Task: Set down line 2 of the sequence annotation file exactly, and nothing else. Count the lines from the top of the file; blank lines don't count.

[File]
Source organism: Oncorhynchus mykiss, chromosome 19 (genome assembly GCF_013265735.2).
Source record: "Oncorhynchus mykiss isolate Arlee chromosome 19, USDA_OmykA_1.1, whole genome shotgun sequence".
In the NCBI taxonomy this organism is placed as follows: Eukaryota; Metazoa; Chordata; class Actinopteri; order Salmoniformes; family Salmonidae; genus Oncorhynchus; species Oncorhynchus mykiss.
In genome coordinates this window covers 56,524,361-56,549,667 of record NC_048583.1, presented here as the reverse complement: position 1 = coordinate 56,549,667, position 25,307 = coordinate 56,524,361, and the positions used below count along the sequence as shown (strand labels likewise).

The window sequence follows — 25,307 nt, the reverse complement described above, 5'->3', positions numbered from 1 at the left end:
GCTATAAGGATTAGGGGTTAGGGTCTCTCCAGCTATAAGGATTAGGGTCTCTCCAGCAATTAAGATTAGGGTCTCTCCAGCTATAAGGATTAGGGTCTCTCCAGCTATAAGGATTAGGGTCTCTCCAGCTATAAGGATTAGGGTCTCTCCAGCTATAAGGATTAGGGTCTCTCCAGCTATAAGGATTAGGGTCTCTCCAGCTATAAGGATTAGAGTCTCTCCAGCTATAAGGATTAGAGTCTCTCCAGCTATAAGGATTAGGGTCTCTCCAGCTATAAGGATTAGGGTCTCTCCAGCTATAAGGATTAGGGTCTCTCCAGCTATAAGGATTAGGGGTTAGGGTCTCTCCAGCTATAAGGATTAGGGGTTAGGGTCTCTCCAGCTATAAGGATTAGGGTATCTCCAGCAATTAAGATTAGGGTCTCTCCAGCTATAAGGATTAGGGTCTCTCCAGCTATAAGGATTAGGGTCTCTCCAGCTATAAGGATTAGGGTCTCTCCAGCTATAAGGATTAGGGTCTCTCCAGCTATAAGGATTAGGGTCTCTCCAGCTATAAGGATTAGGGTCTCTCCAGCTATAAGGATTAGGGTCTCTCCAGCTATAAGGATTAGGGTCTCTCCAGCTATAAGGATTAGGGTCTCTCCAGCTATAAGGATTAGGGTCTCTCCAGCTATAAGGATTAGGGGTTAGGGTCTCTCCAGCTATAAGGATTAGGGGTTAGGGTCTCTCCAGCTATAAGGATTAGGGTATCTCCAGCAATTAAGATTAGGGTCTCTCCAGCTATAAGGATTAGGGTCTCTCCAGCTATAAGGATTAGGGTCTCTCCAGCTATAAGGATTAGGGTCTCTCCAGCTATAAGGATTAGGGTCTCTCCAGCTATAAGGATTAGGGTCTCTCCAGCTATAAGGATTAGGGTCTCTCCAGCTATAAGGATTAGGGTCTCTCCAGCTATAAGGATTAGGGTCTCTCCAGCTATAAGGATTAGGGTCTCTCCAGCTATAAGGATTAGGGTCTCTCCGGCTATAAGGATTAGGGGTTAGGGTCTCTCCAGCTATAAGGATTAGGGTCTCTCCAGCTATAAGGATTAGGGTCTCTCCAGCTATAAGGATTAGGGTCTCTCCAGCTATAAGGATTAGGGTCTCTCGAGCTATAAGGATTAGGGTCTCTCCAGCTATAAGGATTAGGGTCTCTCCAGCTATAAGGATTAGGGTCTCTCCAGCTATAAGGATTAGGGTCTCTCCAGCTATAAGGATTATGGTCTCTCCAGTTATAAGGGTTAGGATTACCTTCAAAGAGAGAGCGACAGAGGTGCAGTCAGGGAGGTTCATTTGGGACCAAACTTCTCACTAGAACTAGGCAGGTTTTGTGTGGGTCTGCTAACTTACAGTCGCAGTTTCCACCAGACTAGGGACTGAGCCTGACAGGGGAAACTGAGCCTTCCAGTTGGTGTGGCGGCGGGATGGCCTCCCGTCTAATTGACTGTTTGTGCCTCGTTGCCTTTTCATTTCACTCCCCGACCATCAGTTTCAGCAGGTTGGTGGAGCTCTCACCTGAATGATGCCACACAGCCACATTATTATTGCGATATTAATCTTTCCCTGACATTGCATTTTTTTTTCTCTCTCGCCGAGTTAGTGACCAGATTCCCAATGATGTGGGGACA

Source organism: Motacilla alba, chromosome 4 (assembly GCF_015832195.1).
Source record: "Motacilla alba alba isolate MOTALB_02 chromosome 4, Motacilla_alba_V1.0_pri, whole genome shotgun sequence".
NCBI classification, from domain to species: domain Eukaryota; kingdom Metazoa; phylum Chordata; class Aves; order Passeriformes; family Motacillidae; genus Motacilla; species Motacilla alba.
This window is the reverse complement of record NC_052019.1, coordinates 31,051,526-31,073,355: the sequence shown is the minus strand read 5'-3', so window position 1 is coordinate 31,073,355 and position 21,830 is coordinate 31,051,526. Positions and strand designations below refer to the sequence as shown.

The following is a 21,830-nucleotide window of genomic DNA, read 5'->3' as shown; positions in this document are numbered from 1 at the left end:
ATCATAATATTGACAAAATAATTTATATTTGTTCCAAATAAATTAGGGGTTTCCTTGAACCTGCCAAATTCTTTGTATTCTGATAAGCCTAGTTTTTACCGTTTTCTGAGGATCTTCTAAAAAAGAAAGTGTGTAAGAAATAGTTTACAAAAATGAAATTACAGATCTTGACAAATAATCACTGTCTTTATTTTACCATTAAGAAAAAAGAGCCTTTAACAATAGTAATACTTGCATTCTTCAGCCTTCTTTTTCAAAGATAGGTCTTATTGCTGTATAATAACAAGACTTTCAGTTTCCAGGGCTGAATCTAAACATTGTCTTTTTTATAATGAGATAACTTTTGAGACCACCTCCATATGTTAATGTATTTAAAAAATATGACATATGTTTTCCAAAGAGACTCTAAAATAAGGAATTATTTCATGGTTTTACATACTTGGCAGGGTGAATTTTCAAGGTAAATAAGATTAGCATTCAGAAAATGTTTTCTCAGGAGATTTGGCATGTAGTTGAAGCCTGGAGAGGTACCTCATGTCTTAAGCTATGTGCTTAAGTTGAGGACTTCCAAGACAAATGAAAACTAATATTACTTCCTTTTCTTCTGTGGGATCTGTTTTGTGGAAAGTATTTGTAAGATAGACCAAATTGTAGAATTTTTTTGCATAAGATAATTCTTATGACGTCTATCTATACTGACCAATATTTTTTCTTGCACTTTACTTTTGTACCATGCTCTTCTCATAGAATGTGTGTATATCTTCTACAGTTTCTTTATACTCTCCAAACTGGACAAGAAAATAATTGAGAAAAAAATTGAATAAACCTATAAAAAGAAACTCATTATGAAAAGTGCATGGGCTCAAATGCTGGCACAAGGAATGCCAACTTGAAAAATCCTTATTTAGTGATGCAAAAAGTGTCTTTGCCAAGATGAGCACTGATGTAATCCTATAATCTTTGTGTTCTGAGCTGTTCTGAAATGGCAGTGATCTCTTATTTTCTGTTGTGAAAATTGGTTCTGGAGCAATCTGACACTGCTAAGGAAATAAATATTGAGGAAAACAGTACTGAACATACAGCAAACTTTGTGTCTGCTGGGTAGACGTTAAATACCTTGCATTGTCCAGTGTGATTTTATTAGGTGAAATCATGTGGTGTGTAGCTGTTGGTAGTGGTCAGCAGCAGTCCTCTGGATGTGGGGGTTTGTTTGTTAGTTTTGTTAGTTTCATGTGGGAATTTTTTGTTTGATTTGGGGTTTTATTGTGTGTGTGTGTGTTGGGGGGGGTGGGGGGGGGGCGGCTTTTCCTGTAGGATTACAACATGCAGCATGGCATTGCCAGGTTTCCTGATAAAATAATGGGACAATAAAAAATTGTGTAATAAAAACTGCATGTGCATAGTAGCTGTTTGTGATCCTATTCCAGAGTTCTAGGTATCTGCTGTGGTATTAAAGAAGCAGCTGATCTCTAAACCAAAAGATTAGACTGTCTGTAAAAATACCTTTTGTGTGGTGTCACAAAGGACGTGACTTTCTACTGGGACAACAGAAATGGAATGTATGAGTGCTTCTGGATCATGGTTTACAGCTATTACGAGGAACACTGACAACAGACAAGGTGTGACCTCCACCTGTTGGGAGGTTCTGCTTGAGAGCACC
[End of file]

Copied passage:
Source record: "Oncorhynchus mykiss isolate Arlee chromosome 19, USDA_OmykA_1.1, whole genome shotgun sequence".